Subject: Re: Larry Ellison on FSBs
From: Santiago Gala <sgala@hisitech.com>
Date: Tue, 25 Apr 2006 20:42:42 +0200
Tue, 25 Apr 2006 20:42:42 +0200
El mar, 25-04-2006 a las 11:10 -0700, Ben Tilly escribió:
> On 4/25/06, Thomas Lord <lord@emf.net> wrote:
> > Ben Tilly wrote:
> > > Oddly enough Clayton Christensen used IBM as an example.  They are
> > > notable in two ways.  The first was in failing to get into the micro
> > > market.  The second is in successfully getting into many other markets
> > > since.  He used their success in the PC business as an example of how
> > > to handle disruptive innovation.  Their strategy was to create a
> > > spinoff business that (very important) did NOT get much funding, and
> > > was located at a different facility than their existing businesses.
> > >
> > So, haven't read the book your pimping.  It sounds good but it sounds like
> > advice about how to manage things along with the banal observation
> > that poor mgt. happens a lot.   You can't get from there to conclusions
> > about how Oracle is doomed.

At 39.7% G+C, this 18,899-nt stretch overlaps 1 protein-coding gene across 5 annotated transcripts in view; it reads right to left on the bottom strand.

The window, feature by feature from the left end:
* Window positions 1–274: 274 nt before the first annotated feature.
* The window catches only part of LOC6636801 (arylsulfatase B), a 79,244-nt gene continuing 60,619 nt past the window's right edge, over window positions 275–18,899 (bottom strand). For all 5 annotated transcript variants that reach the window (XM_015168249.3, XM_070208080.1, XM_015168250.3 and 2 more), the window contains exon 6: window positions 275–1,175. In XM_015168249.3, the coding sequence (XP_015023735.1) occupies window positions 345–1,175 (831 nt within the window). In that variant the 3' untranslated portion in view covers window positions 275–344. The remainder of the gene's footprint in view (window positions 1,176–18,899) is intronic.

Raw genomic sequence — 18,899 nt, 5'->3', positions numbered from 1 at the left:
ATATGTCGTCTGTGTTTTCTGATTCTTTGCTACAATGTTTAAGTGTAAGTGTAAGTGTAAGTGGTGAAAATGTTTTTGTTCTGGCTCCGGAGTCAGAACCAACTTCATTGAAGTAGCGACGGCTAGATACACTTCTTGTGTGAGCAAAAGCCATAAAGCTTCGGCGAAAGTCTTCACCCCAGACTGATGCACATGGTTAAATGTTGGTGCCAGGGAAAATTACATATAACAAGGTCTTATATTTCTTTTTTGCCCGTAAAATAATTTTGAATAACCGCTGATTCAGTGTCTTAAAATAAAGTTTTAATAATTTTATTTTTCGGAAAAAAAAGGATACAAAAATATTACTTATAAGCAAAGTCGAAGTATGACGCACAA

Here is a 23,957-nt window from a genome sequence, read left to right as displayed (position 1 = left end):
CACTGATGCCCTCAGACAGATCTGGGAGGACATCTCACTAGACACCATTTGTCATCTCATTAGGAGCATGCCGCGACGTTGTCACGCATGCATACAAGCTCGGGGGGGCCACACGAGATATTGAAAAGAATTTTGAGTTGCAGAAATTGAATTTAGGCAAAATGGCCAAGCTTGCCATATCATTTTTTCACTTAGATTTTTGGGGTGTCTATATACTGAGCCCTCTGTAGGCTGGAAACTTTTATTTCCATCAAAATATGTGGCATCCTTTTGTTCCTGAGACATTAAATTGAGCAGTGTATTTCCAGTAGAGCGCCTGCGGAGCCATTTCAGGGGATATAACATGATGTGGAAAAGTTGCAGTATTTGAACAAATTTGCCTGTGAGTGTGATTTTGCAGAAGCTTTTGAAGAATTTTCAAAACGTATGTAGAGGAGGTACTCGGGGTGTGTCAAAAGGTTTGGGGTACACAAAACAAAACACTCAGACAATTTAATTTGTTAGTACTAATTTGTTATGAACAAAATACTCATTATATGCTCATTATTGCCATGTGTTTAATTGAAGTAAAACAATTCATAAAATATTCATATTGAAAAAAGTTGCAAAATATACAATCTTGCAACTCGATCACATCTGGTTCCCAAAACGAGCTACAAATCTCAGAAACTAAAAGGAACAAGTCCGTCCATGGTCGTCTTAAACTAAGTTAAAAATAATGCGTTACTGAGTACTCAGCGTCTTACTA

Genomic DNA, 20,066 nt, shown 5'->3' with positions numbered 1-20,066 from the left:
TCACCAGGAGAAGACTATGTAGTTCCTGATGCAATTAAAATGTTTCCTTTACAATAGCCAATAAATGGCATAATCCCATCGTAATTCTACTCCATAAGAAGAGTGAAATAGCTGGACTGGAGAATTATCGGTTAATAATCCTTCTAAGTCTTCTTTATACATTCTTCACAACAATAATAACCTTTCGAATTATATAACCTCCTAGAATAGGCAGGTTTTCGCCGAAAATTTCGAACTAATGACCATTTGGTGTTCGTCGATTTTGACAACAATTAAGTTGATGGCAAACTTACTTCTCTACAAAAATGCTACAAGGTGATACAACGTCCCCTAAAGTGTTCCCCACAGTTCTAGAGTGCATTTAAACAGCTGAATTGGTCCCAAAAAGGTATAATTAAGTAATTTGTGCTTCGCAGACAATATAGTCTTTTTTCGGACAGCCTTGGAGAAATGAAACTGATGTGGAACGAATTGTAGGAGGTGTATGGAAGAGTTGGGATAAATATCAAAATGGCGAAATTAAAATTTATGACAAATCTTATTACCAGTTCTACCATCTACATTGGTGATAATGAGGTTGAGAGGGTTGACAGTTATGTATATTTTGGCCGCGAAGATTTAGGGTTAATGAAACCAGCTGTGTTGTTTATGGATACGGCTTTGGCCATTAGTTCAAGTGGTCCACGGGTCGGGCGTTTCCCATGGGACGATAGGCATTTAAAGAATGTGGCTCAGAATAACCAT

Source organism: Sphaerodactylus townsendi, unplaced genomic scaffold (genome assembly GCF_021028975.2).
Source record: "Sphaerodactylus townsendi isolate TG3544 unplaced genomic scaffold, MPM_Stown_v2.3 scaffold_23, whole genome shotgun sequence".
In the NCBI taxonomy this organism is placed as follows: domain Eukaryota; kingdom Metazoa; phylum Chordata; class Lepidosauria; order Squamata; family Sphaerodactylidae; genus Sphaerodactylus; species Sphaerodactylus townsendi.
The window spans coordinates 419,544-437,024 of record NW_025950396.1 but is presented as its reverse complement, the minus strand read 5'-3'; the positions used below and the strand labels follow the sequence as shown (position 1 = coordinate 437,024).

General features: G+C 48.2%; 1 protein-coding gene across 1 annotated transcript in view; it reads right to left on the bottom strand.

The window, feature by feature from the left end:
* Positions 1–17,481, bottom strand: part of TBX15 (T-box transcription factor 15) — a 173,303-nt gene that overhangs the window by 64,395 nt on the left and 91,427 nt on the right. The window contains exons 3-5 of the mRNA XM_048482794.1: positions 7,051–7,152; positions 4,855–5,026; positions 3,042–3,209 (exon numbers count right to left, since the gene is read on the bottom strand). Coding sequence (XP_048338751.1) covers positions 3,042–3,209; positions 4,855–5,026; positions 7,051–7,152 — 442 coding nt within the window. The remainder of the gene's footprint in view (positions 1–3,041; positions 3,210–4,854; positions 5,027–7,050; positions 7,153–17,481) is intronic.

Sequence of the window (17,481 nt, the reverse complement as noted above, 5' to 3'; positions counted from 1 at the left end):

> 
> Then you heard wrong.  It is a book about how traditional  good 
> management can be a form of corporate suicide in certain situations,
> and how various strategies for dealing with those situations have
> turned out.
> 
> In fact he explains, in detail, how managing by accepted principles
> forces companies to go down a dead end and off the cliff.  And why it
> is so hard to avoid doing that.  (Even if people at the top recognize
> it, which they often do, their organizations are structured to fight
> against moving in the needed direction.  And they can't restructure
> the organization without losing their existing profitable businesses.)
> 

It is a very interesting book. Kind of a recurring "worse if better",
both with hardware and software.

It explains a lot of things I had found puzzling before reading it.

Mor to the point, about LE: I used to think (like a mathematician) that
once I knew that something was going to happen, it was already there. It
is not true. Time, in economy, makes a lot of a difference.

Delaying the rate of commoditization can mean a lot of money, and time
to shift to different businesses, for Bill Gates, Larry Ellison, etc.

Regards
Santiago

> Cheers,
> Ben
-- 
Santiago Gala <sgala@hisitech.com>
High Sierra Technology, SLU


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